President Trump: "It lasted a long time. We're glad it's over. It's 100 percent the way it should have been. I wish it could have gone a lot sooner, a lot quicker" https://t.co/CDyDWUrQzI pic.twitter.com/I03WHaodsG
And "witch hunt," which was one of President Donald Trump's favorite ways to characterize special counsel Robert Mueller's investigation into Russian interference in the U.S. election, will now also be defined as "an intensive inquiry, originally or purportedly to discover and expose dishonesty, subversion, or other wrongdoing, the scope and conclusions of which often include and bring harm to innocent persons or their reputations through reliance on hearsay or circumstantial evidence."
It will also be updated with a new note "which delves into the history of this term, and the assumptions and motivations at play in its modern rhetorical use."
Witch hunt: An intensive effort to discover and expose disloyalty, subversion, dishonesty, or the like.— Dictionary.com (@Dictionarycom) July 13, 2018
Witch-hunt: To subject to a witch hunt.
Witchunt: Not foundhttps://t.co/w8rm4YYCO8 https://t.co/8glGu4FAk0
Other additions include words that describe how people are communicating about political and cultural debates and some provide more nuanced definitions of online bullying or trolling:
"Crybully": a person who self-righteously harasses or intimidates others while playing the victim, especially of a perceived social injustice.
"Cybermob": a self-perpetuating group of people carrying out a campaign of online harassment that often includes ridicule and shaming or hate speech and threats, in response to reported news, stated opinions, published images, etc.
"False flag": an attack or other hostile action that obscures the identity of the participants carrying out the action while implicating another group or nation as the perpetrator.
"Keyboard warrior": Informal. a person who posts highly opinionated text and images online in an aggressive or abusive manner, often without revealing his or her own identity.
"Tone policing": a conversational tactic that dismisses the ideas being communicated when they are perceived to be delivered in an angry, frustrated, sad, fearful, or otherwise emotionally charged manner.
"Virtue signaling": the sharing of one's point of view on a social or political issue, often on social media, in order to garner praise or acknowledgment of one’s righteousness from others who share that point of view, or to passively rebuke those who do not.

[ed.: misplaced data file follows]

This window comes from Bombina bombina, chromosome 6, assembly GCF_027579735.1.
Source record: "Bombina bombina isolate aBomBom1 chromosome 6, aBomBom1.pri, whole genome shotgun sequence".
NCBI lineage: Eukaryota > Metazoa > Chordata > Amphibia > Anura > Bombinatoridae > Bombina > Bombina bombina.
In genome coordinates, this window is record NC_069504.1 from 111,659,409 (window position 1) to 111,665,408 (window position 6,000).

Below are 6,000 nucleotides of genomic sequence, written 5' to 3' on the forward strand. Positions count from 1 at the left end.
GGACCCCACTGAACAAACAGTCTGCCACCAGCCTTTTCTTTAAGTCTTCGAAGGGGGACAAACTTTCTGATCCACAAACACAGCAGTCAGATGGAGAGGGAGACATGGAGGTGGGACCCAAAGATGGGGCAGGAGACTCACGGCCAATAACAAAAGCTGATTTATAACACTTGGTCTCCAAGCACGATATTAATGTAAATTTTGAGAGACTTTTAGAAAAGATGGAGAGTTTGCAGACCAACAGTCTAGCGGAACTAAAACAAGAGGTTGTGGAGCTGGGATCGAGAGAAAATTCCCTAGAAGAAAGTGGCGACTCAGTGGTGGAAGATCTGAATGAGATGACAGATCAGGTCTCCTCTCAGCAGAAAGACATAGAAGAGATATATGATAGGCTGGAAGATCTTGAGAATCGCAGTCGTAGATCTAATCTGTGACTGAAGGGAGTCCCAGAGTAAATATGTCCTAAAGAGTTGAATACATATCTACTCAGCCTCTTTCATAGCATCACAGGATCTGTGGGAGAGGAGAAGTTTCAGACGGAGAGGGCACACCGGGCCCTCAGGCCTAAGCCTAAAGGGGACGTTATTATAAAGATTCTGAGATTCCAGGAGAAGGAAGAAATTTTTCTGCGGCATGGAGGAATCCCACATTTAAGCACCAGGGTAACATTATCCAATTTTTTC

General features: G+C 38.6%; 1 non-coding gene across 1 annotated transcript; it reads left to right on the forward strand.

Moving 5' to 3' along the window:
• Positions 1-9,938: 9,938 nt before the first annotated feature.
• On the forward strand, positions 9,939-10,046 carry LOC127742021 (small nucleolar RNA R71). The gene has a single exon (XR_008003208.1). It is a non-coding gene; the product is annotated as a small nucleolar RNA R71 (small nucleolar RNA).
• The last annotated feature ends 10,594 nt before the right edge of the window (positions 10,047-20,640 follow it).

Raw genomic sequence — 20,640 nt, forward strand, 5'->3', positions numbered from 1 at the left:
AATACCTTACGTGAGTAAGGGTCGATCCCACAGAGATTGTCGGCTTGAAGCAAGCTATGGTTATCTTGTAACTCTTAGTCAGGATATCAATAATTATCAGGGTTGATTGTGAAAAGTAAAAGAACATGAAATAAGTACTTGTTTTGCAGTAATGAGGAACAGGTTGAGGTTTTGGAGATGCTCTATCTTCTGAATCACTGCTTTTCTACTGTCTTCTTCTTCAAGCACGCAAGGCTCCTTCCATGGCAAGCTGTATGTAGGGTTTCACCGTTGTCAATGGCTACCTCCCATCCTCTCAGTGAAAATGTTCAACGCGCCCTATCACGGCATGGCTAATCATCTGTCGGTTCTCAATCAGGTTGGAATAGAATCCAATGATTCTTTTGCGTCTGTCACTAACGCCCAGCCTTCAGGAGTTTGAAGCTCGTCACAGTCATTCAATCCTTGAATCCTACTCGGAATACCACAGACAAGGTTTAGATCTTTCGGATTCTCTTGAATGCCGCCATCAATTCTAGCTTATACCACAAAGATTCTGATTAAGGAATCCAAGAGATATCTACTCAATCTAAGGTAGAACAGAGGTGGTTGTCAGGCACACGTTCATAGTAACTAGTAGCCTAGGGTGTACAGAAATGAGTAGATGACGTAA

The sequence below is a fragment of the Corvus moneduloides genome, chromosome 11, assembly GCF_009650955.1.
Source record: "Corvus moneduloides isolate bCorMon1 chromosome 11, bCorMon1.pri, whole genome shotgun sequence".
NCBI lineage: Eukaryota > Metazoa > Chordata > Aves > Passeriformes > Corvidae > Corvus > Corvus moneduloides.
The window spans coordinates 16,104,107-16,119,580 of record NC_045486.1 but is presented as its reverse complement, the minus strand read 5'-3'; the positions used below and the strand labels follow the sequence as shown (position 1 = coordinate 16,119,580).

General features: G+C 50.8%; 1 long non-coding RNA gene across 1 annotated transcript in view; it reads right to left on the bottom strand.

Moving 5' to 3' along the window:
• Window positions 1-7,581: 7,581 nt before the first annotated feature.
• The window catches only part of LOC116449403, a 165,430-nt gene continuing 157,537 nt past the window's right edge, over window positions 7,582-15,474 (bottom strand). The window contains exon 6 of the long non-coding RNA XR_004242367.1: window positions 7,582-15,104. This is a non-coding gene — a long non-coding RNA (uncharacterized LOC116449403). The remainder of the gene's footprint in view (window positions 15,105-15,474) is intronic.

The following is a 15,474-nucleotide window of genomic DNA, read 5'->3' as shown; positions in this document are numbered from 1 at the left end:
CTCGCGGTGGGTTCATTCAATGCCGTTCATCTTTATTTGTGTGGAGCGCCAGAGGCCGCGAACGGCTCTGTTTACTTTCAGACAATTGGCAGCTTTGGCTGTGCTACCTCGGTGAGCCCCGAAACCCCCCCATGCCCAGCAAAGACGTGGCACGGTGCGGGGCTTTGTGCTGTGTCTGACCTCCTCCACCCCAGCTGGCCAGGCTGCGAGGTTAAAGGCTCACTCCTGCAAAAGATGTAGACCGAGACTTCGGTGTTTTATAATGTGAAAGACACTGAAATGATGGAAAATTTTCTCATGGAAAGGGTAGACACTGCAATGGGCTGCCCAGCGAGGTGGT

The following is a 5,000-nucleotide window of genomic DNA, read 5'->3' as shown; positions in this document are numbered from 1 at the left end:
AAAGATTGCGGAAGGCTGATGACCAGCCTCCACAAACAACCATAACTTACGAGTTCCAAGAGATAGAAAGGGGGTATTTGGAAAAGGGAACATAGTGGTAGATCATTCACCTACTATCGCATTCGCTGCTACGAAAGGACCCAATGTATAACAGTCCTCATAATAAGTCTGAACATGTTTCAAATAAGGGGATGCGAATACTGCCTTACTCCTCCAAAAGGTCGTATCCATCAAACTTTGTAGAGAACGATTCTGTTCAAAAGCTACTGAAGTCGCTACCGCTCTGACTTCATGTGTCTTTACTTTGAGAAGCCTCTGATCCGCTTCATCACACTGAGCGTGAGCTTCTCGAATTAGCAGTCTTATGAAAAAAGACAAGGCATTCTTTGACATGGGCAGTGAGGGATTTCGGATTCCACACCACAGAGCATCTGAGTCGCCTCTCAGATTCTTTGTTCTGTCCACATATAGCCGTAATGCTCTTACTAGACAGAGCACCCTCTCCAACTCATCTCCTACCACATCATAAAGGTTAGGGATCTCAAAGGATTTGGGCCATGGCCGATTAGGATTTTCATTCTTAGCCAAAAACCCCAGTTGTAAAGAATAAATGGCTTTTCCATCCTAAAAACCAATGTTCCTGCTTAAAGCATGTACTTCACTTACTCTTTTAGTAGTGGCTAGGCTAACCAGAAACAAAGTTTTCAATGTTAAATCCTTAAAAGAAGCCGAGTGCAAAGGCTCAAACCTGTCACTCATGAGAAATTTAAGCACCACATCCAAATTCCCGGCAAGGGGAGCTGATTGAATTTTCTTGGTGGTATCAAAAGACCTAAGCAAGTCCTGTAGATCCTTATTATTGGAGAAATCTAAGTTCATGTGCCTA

"White fragility": the tendency among members of the dominant white cultural group to have a defensive, wounded, angry, or dismissive response to evidence of racism.
"Whitelash": a hostile or violent reaction by white people to the advances or influx of other racial or ethnic groups.
Asked if decisions to add certain words are impacted by searches for those words in Dictioinary.com, Solomon said that this is one of the factors that lexicographers ("a writer, editor, or compiler of a dictionary," according to Dictionary.com) take into account.
"One of them in particular that I saw in our data in terms of words that people looked up that weren’t currently in the dictionary is the word ‘colorism,’" Solomon said. "Until recently, you would not get a result."
"Colorism," which has been debated heavily online in discussions on diversity and equality, is one of the new additions to Dictionary.com and is defined as, "differential treatment based on skin color, especially favoritism toward those with a lighter skin tone and mistreatment or exclusion of those with a darker skin tone, typically among those of the same racial group or ethnicity."
Solomon said that while lexicographers study both spoken and written words, written sources and recorded videos are more accessible and social media in particular is useful because it is a reflection of how people really talk. While newspapers and media reports are edited, social conversations are generally more unfiltered.
"In terms of gathering and collecting evidence as we write these definitions, a conversation face-to-face is great evidence, but we don’t have access to that usually until it’s a high profile conversation that is video taped," Solomon said, but "social media is great for that because you can be privy to the conversations that you might not otherwise have been able to see and they’re often in a more informal register."